Putting me on a  new round of chemo, with all their horrible side effects, would only add to the burden my body is fighting against, and so they recommended no treatment at all other than the medicines and practices that might lighten the load and make my life a little more comfortable.

"How much time do I have?" I asked, knowing full well that's not a question an oncologist likes to answer.

In five years of treatments, neither of the two oncologists who have treated me, Dr. Tom Kenney out of Porter Hospital, and Wells Messersmith, from the Anschutz Cancer Center, has ever offered a personal life expectancy. I think both of them are surprised to see me still walking around, no matter how slowly. "Look at you!" Messersmith said as I pressed him for an estimate for my survival.

Then he turned to his assistant and asked: "What do we tell people as a standard?

"Three to six months," said the young woman doctor.

"So that's it?" I asked, always wanting to confirm what I've heard from a source, which is an old reporter's trick.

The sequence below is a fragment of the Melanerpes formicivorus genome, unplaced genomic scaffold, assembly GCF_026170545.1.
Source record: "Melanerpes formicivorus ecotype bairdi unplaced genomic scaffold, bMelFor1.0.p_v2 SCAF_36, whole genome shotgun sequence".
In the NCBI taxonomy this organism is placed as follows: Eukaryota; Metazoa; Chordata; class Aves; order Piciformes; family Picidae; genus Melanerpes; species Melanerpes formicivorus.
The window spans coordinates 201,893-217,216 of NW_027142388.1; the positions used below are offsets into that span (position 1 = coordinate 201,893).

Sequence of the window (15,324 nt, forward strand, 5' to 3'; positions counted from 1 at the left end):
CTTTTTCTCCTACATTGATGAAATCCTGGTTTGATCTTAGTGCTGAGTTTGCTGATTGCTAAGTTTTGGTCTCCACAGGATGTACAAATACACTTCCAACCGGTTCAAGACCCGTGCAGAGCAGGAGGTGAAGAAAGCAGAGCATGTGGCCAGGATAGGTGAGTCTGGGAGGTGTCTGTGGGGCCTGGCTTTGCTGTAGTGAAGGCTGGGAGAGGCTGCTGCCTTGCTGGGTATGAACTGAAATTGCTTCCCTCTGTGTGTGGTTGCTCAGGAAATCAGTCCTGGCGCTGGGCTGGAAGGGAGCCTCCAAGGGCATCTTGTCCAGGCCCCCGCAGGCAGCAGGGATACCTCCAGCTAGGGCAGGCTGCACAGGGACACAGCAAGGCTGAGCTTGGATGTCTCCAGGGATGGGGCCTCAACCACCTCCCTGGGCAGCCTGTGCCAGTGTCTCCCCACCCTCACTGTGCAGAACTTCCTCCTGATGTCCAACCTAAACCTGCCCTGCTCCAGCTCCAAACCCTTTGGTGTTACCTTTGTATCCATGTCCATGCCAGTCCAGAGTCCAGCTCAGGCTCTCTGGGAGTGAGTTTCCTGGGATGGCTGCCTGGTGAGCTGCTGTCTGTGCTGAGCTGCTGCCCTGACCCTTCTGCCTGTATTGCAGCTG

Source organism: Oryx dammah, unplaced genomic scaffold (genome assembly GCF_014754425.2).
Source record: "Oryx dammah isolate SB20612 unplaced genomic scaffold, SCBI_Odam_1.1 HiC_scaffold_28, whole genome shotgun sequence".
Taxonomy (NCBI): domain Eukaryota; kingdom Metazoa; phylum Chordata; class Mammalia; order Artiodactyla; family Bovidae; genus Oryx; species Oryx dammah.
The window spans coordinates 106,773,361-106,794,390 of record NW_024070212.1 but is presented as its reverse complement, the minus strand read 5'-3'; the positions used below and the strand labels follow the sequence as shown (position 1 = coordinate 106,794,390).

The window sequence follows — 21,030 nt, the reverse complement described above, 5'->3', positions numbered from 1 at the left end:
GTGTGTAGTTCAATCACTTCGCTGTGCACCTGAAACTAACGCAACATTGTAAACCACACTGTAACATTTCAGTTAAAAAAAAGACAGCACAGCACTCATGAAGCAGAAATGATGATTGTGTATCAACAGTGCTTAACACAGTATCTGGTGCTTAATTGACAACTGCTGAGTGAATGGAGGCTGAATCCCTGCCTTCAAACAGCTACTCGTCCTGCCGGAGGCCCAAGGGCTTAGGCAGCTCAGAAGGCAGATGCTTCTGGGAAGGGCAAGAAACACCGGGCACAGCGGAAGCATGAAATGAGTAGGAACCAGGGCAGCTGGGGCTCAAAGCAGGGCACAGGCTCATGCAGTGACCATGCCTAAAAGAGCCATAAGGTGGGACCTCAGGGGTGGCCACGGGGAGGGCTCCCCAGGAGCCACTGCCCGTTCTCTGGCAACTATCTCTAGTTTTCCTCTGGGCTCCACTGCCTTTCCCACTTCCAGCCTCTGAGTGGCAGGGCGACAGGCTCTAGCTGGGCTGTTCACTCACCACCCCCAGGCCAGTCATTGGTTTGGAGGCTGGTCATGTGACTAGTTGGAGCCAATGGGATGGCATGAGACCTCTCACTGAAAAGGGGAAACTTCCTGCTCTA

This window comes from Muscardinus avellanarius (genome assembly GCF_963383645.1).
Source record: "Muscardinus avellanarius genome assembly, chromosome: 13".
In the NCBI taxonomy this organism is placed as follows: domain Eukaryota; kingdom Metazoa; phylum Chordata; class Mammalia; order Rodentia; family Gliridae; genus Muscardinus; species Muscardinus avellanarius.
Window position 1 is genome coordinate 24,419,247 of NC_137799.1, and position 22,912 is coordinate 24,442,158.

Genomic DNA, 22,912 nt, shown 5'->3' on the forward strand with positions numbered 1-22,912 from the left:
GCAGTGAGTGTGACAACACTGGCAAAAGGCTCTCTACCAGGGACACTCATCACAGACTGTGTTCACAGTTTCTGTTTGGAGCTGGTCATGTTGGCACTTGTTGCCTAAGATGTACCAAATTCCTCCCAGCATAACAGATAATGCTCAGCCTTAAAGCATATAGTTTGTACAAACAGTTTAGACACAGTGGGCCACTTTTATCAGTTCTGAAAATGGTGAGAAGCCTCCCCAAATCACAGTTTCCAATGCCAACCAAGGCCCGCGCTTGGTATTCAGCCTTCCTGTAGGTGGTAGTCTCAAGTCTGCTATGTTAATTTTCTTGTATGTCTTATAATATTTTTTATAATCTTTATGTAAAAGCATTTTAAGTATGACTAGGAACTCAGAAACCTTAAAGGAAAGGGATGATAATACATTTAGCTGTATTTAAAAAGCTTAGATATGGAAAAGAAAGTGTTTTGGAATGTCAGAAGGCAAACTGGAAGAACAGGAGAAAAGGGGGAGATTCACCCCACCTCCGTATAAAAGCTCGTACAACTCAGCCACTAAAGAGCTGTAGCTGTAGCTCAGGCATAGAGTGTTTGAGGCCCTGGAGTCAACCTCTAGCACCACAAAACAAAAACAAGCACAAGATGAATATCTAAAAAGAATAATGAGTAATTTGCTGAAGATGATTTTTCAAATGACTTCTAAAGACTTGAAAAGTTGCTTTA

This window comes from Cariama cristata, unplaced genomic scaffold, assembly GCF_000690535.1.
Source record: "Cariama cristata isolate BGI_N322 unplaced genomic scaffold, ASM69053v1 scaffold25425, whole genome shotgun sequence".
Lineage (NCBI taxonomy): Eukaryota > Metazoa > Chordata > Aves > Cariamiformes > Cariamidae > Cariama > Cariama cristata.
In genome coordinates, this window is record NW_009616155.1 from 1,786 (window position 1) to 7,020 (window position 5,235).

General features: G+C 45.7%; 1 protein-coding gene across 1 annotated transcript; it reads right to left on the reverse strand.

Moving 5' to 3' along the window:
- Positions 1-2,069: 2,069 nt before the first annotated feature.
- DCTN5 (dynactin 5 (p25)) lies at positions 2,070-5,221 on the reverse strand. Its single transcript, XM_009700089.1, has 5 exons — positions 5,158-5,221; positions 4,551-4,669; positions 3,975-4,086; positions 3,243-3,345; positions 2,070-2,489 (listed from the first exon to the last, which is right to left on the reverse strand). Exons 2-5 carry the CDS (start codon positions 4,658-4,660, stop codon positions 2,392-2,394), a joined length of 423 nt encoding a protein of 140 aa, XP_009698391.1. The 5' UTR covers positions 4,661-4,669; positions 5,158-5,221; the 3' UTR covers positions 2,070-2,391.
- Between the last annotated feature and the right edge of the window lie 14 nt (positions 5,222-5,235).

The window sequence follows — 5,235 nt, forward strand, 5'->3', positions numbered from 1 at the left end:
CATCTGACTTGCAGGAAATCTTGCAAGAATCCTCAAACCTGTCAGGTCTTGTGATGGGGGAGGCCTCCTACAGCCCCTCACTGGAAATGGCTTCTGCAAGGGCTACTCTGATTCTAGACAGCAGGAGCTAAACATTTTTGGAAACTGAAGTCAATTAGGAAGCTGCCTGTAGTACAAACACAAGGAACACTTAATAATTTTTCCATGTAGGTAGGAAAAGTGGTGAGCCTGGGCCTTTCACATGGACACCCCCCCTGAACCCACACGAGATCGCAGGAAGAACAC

"I don't know," Messersmith said, but probably.

Over the period of three scans, I realized, my plant-based diet seemed to be having no effect on the disease and its progress as well. So this time driving home from the appointment I knew I was going to go back to eating meat and fish, ice cream and using butter in what I cook. Funny thing is that first week after the diagnosis, I didn't seem to have any appetite at all. And kept losing weight by virtue of not eating much.

I have not been able to have a beer or a drink either, and that, too, seems to find it's way to the bottomline on the scale.Call it a benefit. I know the alcohol will make me feel bad so it turns off my desire for even a sip.

Yet, still, on Monday, I went back to Centennial to play croquet with my friends and share the news. That was actually a mistake. The sun and not much hydration combined with every heavy-footed step up and down the court and the increasing shortness of breath that accompanies such "work" wiped me out for three days after I got home that afternoon.